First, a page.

The seed is as small as a grain of rice. Grown for a long time in the terrain around Lake Trasimeno, and widespread until the 1950s, the Lake Trasimeno bean has almost completely disappeared. The area around the lake has been largely depopulated since that time, and this ancient crop, unlike others that have consolidated their commercial value, has been left by the wayside.
The cultivation process of the Trasimeno bean is lengthy, laborious, and still entirely manual, from sowing to harvesting to threshing. The maturation of the bean is such that we find the flower, the green pods and dry pods all on the same plant. The preparation of the terrain happens in the winter, with sowing in April, and harvest between July and September. The plants are then laid out in the farmyard, dried and pressed with forks and sticks. Then the seeds are separated and bagged up using sieves.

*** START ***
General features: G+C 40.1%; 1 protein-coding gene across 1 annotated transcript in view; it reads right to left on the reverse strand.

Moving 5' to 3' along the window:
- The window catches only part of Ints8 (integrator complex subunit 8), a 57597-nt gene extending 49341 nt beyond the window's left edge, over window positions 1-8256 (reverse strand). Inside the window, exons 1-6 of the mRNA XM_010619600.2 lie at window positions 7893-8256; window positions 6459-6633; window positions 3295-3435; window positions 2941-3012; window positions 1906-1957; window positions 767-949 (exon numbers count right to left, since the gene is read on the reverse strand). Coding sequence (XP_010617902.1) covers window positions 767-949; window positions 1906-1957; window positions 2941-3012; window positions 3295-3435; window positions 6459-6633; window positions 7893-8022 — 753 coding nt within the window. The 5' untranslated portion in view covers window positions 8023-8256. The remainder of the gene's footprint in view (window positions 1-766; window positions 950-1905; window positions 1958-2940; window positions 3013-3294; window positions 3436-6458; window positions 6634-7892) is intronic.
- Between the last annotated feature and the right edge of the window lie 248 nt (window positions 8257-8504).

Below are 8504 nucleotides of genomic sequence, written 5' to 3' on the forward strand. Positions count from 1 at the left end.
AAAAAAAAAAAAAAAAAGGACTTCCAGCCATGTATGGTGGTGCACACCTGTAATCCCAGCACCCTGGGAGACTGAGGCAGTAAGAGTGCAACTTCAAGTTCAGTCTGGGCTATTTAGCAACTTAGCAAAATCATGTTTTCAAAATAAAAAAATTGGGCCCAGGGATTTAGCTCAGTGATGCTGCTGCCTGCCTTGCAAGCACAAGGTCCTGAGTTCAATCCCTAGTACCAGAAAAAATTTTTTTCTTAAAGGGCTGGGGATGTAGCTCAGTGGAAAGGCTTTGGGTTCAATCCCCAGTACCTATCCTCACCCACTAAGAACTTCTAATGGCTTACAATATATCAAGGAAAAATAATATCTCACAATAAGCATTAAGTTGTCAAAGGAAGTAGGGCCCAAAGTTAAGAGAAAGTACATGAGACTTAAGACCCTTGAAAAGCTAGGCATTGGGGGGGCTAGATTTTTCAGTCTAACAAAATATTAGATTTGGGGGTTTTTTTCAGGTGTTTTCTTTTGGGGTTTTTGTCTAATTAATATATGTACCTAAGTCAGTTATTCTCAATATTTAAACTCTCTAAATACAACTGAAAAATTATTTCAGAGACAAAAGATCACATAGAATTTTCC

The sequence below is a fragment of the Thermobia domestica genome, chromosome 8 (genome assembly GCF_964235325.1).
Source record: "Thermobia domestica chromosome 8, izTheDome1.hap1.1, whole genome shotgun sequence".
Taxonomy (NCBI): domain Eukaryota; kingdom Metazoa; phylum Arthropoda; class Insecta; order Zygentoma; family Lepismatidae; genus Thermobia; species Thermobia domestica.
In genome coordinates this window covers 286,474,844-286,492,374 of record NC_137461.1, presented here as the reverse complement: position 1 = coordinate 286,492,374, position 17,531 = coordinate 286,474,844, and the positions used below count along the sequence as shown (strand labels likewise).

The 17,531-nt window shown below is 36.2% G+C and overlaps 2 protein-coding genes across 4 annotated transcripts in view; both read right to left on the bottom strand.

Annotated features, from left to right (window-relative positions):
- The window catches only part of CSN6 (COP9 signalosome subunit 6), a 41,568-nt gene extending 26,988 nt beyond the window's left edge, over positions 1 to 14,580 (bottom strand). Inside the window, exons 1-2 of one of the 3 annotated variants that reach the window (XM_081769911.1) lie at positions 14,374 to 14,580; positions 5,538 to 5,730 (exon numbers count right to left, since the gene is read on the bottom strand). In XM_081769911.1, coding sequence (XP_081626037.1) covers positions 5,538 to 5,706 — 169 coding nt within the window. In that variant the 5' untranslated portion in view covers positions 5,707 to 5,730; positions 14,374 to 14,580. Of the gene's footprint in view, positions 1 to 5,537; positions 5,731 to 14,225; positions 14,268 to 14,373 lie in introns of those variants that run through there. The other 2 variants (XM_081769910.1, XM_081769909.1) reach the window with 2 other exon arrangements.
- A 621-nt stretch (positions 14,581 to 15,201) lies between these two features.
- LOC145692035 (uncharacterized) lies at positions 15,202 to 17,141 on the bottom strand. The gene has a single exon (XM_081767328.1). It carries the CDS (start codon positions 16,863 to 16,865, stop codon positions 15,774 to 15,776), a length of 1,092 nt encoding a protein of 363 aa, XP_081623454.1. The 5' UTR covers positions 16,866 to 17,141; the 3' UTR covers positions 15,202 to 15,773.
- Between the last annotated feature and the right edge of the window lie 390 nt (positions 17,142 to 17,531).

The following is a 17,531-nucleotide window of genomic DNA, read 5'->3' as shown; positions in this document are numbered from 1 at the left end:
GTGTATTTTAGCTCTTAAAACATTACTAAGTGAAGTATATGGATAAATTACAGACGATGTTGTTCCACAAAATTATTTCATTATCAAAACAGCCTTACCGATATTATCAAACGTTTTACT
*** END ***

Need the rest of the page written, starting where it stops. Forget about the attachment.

It’s a small, ovular bean and can be found in many colors: from cream to black, from salmon pink to every shade of brown, even mottled. It’s buttery to taste, and particularly flavorful.
The local recipe for the bean is simple: the dried beans are soaked and boiled, then served with olive oil from the local hills, or else cooked in a pan with tomatoes and garlic.
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